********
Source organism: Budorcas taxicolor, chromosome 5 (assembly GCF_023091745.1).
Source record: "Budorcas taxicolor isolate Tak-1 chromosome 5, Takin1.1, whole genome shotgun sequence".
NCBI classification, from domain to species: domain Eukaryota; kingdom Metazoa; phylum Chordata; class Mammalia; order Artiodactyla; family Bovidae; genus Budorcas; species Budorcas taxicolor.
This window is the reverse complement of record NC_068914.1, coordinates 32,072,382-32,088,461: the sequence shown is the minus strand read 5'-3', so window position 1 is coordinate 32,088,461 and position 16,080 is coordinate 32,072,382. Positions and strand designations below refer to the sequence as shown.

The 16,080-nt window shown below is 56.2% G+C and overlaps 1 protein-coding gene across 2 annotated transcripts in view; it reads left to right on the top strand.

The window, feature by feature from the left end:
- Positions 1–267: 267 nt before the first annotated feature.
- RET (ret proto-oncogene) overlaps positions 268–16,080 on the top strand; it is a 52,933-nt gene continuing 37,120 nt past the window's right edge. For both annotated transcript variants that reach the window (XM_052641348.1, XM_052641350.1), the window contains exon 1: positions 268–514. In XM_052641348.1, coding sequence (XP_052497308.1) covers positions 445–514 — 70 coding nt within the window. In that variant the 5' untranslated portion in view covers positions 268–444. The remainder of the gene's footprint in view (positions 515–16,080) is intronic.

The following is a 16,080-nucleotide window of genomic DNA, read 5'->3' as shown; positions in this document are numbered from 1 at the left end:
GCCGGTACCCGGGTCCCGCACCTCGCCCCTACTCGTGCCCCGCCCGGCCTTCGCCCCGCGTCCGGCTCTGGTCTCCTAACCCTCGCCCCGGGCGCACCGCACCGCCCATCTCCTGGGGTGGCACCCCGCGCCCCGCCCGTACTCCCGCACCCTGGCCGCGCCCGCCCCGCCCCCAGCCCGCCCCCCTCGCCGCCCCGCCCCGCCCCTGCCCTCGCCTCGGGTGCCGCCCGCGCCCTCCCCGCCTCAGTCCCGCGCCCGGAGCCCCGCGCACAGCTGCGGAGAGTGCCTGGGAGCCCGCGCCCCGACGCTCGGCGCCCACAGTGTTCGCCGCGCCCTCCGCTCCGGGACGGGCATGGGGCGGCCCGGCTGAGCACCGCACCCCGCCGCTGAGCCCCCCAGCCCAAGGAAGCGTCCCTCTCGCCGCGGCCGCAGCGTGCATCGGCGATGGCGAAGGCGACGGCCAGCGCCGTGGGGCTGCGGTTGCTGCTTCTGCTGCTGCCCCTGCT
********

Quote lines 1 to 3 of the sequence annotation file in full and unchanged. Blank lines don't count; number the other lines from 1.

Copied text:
Source organism: Budorcas taxicolor, chromosome 5 (assembly GCF_023091745.1).
Source record: "Budorcas taxicolor isolate Tak-1 chromosome 5, Takin1.1, whole genome shotgun sequence".
NCBI classification, from domain to species: domain Eukaryota; kingdom Metazoa; phylum Chordata; class Mammalia; order Artiodactyla; family Bovidae; genus Budorcas; species Budorcas taxicolor.